– Luke 9:59-62

In these passages Jesus is making very radical statements. In this 1st century Mediterranean culture, the family was the sine qua non of society. You obtained your identity, your livelihood, your spouse and your inheritance under the hospices of the family. An individuals loyalty to his family in those days was more important than the pursuit of his own individual happiness (and yet these people were generally more content…hmmmmm). For Jesus to say that there was something greater than loyalty to blood kin was tantamount to social suicide.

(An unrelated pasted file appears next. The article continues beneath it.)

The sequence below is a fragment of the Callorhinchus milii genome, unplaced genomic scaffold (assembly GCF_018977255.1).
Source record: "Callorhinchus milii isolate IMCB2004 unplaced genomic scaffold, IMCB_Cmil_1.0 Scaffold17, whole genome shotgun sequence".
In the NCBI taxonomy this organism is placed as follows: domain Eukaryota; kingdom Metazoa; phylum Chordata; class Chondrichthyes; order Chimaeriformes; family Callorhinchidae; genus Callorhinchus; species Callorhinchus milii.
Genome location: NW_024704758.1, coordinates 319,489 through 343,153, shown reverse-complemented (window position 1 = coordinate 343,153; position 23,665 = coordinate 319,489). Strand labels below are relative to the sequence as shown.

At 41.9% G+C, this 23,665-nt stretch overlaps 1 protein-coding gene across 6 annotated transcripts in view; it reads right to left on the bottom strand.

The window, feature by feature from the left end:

Jesus, nonetheless was making a radical demand of his followers. He was telling them that if they wanted to follow Him, they had to have a greater loyalty to His family than to their blood relatives who were not in his family. The people who heard Him got it, which is what made His message so scandalous. In our modern American culture, we don’t get it which is why the call to follow Jesus is not scandalous or radical. Its just something else we add to our plate at the consumer church buffet.

Jesus, being the gracious Lord that He is, was not calling us to break all family bonds leaving us without family. His plan was to replace an earthly temporary system of family with a greater, eternal family. His intent was not to give us something great in the by and by but to provide richly for us in the here and now. Consider the following: